Mirabeau's youthful immoralities had exceeded the license permitted to his age and station, so that, the first time he appeared in the hall of the States-General he was received with murmurs of disapprobation. Nor was this surprising; he stood there a convicted adulterer, and a betrayer of official confidence. He is reported to have met this reception with a smile of disdain; feeling, as he must have done, an irresistible conviction, that his success in the career just opened to him would soon cause the vices of his private life to be overlooked. We also add a belief that the consciousness of the public good, which he felt himself capable of achieving, gave him an honourable confidence in his power of self-redemption.
The great question was immediately brought under discussion — Were the Etats Généraux to deliberate in one body or separately?' The Tiers Etat contended for the first, while the orders of the Nobility and of the Clergy claimed the right of separate deliberation for each of the three Orders. Mirabeau, though a member of the Tiers Etat, was far from at once adopting their pretensions; and he applied, through Malonet, who was personally acquainted with some of the ministers, for an interview with Monsieur Necker. That interview took place, and we have the authority of Malonet, in his Memoirs, for the fact, that Mirabeau, after explaining his views regarding a constitutional monarchy, pressed upon Necker the importance
We allude to his adulterous connexion with Madame Monnier (Sophia Ruffey), and to the sale by him to a bookseller of the manuscript of the Secret History of the Court of Berlin,' which was in fact a publication of his official despatches to the Minister for Foreign Affairs, during his secret mission at Berlin.
of the Government overcoming the resistance of the orders of Nobility and Clergy to a union with the Tiers Etat, in order to avoid the evils which would inevitably follow from its continuance. Necker was cold and disdainful, and made no reply to the suggestion. Mirabeau left the minister in great irritation, and is reported to have said, Je ne reviendrai plus, mais il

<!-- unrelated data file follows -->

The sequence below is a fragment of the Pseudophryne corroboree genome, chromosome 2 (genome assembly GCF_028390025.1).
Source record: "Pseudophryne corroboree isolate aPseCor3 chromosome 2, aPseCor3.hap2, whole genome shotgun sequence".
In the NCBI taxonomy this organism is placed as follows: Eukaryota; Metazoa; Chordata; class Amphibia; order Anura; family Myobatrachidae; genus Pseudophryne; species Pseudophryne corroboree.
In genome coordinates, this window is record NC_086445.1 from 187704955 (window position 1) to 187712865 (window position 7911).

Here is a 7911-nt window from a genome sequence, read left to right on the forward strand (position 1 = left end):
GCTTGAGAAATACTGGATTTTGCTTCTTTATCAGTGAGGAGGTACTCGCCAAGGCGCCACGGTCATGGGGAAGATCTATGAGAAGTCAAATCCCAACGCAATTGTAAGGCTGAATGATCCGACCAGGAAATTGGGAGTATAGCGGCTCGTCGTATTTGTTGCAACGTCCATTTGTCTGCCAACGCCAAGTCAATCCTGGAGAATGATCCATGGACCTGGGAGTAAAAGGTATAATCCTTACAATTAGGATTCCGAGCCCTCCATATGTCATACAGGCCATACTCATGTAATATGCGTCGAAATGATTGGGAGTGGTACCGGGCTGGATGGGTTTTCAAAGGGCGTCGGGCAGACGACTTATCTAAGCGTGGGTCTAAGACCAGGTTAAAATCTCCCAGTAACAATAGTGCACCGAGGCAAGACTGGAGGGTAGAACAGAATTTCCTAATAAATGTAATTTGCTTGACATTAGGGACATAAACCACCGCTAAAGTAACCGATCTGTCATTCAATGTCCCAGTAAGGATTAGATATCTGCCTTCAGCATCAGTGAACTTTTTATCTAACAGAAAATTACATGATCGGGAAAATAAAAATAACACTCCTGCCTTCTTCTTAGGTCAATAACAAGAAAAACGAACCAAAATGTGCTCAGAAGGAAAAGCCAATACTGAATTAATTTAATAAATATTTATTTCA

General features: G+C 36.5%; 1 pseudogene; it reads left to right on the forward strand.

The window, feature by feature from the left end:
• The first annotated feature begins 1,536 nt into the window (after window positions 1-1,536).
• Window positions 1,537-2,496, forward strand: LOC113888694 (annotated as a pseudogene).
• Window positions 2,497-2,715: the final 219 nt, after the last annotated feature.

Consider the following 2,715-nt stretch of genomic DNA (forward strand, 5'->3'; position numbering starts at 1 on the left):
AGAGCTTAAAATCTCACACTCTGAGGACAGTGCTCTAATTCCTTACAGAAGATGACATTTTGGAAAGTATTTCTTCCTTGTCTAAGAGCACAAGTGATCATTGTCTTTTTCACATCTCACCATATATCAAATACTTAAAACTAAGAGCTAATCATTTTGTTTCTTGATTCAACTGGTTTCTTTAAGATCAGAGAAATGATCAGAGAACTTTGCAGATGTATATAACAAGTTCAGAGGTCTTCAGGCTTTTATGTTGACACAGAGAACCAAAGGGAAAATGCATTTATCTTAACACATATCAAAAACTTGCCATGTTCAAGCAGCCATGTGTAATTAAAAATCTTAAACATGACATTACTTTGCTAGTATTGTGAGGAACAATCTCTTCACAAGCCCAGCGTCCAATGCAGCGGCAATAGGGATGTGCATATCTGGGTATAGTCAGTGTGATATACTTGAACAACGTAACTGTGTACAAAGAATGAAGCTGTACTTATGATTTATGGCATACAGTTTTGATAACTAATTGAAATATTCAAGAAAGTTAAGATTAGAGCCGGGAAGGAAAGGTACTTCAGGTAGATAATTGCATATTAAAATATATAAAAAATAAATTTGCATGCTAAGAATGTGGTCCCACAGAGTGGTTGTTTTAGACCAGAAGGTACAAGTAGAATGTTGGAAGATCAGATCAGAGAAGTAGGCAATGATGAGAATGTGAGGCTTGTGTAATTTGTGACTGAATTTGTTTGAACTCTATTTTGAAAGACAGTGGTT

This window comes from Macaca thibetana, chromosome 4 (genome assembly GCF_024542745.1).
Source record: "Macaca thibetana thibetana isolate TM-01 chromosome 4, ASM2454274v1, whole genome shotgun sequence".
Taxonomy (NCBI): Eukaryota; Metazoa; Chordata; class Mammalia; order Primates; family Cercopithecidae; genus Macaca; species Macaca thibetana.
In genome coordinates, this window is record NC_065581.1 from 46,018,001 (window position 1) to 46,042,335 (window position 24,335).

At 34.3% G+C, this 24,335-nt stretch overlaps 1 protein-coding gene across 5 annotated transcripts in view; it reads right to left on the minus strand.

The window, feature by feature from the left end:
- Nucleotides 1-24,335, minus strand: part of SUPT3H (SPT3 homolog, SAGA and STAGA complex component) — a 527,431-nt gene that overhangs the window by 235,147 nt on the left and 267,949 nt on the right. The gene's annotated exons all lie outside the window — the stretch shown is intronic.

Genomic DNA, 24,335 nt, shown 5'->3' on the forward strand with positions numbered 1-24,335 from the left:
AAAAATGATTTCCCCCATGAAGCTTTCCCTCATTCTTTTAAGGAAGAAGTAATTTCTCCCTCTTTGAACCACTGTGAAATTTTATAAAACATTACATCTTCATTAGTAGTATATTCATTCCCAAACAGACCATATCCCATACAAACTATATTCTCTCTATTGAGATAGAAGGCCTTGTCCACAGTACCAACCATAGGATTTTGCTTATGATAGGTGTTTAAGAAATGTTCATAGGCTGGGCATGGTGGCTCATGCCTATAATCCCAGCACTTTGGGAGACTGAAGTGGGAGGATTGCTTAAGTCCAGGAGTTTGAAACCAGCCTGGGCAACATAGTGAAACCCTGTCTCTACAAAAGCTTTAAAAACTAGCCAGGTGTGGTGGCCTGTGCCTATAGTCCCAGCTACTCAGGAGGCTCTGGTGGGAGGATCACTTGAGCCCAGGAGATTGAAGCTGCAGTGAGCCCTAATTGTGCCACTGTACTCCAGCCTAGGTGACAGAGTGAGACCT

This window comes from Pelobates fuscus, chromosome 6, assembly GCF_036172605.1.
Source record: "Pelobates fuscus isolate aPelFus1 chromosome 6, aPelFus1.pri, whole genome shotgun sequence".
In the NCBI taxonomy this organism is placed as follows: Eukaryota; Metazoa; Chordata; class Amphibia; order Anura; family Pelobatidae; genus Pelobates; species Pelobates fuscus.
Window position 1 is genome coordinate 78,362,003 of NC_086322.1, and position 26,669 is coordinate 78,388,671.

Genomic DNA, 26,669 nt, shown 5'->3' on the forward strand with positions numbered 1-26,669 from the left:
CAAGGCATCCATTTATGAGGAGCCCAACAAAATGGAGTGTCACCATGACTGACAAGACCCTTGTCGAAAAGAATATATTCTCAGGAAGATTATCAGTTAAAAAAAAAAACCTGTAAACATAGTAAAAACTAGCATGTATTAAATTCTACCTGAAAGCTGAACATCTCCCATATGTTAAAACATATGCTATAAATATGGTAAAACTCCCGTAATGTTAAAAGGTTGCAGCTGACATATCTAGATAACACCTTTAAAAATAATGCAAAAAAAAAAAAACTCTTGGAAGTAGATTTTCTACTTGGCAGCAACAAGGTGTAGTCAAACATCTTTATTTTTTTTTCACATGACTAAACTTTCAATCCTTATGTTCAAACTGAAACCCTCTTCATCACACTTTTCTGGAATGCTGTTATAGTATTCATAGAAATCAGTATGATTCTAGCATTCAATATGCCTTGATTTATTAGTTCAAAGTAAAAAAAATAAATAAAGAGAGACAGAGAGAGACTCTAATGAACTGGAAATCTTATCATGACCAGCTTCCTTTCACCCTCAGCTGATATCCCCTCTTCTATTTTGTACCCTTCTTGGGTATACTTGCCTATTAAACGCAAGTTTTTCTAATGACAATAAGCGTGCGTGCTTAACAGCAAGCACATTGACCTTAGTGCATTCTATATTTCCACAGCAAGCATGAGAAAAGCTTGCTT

aura de mes nouvelles.' Malonet admits that from the opening of the Etats Généraux Mirabeau evinced a fixed determination to support the Royal authority, provided it were founded on constitutional principles; but from the first, also, he had a double character to sustain — he endeavoured to be at the same time the supporter of order and kingly government, as well as the eloquent tribune of the people, whose force rested on his personal popularity, and on that only.
Mirabeau was a party with Sieyes and others in persuading the Tiers Etat to assume the title of the National Assembly, and to give to its members that of Representatives of the French People - titles which were resumed in the Constitution of 1848. The occurrences at the meeting of the National Assembly held in the Tennis Court, when the usual hall of their sittings had been shut up, under pretence of repairs, are well known to our readers; and it may be truly said that, with the language of Mirabeau to the Marquis de Brézé, Grand Master of the Ceremonies, who had called upon the Three Orders to separate, in conformity with the commands of the King, given at the Royal Seance of the 23 June, 1789, the Revolution began, and was at once completed. We believe the following to be the most correct record of what Mirabeau said on that ever memorable occasion :- Qui, Monsieur, nous avons entendu les intentions
qu'on a suggerées au Roi: et vous qui ne sauriez être son • Organe auprès de l'Assemblée Nationale ; vous, qui n'avez ici • ni place, ni voix, ni droit de parler; allez dire à votre • Maître qui nous sommes ici par la volonté du peuple, et que
nous n'en sortirons que par la force des bayonnettes.' No words can convey a more energetic and dignified assertion of the independence of the representative body, and they at once annihilated the pageants of absolute monarchy.
Here then begins that Constituent Assembly which in its origin and functions was in some measure the prototype to that of 1848. Although the Constitution framed by the Constituent Assembly in 1791 had little duration, the reputation of the Assembly itself, far from diminishing, has rather increased with the progress of time. Much of the framework of the present organisation of France was then prepared, and the principles of its internal administration were definitively laid down. We cannot but admire the great capacity and various talents dis